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Partition your Design for FPGA Prototyping
Easily create partitions with HES-DVM

Modern ASIC and SoC designs have increased in complexity such that multiple FPGAs of the largest capacity are now required to prototype the entire functionality of the design. As design sizes increase, more and more...

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Zynq-based Embedded Development Kit for University Programs
Cost-effective solution for HW/SW development projects

Creativity and innovation, which lead the society to success, rest on the foundational institutions such as schools and universities. They provide fertile soil to seed, grow and flourish enterprises....

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Understanding the inner workings of UVM
UVM Basics Part 1 of 3

We have all been witnesses to the rapid improvements of the iPhone processor chip every year. With the iPhone 8 featuring the newest A11 Bionic at 10 nm FinFET with 4.3 billion transistors, I can’t personally fathom the amount...

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Synthesis of Energy-Efficient FSMs Implemented in PLD Circuits
Finite State Machines in low-power world

Well, summer has been and gone; and for most of us it was a time to relax and reflect on our working practices. What can we do to achieve better results? And what can we do to break out of the routine of working on so many revisions?...

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Don’t be a Slave to the Documentation

Are you a requirements engineer but your main goal is to provide well organized documentation? Do you have a great knowledge about the industry, business analysis and systems but you are struggling with the shape and look of your documentation?...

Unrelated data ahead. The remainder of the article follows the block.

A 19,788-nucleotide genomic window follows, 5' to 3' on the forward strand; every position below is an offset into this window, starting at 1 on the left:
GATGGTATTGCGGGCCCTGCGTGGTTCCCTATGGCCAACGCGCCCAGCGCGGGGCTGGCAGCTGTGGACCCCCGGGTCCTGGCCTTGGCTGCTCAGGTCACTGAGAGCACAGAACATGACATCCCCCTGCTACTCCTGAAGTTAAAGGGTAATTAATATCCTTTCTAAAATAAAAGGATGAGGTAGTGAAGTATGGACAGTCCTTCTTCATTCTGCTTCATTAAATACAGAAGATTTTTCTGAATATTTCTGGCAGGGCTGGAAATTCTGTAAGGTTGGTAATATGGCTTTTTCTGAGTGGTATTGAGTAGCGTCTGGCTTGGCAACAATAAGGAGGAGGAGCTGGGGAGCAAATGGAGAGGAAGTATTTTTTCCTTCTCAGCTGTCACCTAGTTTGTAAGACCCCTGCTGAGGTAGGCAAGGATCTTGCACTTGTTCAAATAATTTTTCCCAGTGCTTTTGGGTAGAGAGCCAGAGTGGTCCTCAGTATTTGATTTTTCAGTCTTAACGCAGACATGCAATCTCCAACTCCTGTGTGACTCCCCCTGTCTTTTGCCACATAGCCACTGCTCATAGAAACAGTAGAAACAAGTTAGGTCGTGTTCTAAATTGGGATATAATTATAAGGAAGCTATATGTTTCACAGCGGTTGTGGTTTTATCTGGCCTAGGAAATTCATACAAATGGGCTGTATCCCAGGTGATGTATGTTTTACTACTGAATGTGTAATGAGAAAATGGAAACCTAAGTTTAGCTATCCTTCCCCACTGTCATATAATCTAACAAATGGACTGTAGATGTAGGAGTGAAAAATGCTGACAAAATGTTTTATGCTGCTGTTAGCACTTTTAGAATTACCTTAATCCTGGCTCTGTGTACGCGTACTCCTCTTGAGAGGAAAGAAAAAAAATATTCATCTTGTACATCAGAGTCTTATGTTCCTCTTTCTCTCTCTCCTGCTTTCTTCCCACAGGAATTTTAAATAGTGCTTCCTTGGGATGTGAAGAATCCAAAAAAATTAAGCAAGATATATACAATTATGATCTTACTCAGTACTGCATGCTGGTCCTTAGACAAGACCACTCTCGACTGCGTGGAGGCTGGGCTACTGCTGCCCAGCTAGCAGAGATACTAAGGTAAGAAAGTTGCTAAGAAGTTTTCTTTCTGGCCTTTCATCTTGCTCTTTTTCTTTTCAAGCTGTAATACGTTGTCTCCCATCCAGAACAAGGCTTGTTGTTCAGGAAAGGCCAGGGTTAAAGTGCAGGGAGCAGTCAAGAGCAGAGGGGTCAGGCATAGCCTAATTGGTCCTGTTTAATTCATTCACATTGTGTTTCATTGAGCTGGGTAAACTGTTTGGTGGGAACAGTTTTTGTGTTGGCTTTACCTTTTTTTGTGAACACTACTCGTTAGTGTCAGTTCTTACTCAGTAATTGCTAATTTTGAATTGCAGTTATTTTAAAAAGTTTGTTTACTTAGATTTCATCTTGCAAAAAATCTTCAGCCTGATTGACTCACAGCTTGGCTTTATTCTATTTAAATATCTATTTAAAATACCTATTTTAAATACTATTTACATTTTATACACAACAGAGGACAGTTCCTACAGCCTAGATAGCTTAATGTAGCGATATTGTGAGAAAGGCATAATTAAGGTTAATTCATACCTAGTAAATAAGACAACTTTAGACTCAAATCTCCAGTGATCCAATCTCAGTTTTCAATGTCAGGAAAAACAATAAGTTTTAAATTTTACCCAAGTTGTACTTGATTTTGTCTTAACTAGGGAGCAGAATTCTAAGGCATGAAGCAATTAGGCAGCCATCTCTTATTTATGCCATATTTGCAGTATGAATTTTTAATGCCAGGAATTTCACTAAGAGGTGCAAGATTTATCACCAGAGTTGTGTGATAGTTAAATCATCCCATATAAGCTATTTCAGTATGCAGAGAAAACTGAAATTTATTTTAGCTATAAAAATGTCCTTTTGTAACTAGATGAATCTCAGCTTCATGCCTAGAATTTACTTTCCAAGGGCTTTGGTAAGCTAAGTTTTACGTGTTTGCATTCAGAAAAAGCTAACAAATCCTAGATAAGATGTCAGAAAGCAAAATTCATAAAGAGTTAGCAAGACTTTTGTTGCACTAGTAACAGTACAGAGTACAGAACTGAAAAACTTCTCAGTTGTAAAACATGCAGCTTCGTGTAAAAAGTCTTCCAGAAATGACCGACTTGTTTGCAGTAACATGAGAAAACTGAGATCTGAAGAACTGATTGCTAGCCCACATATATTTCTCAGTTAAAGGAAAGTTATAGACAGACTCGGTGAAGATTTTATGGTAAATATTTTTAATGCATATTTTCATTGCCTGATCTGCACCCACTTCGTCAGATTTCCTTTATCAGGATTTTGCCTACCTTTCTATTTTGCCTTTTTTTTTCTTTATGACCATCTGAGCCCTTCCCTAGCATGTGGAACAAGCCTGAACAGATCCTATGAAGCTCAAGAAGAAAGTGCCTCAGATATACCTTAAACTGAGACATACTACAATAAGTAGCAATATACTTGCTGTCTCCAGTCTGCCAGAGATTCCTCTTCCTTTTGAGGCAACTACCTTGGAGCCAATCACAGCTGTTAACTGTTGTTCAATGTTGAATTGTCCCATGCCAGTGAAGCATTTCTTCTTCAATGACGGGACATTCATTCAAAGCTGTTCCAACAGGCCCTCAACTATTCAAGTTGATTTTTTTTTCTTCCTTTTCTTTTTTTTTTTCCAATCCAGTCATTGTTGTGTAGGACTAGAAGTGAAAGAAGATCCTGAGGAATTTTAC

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Demystifying AXI Interconnection for Zynq SoC FPGA
Analyzing the interface between the processing unit and programmable logic in the Zynq architecture

Imagine traveling back in the time to the early human ages. It’s going to be both scary and interesting when you meet a person who probably cannot speak or if they do you won’t be able to understand them....

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Introduction to Zynq™ Architecture
A brief examination of the Zynq processing system and its programmable logic

The History of System-on-Chip (SoC) Do we prefer to have a small electronic device or a larger one? The answer will often be “the smaller one”. However, before the commercialization of small radios, many people were interested in having...

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Accelerating Simulation of Vivado Designs with HES
Improve verification speedup with Aldec’s HES-DVM

FPGA Design Verification Challenge The FPGA design and verification “ecosystem” changes rapidly to keep pace with the fast growing size of FPGA devices. The largest Xilinx Virtex UltraSCALE chips provide 4.4 Million logic cells...

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Traceability Matrices: Headache or Real Value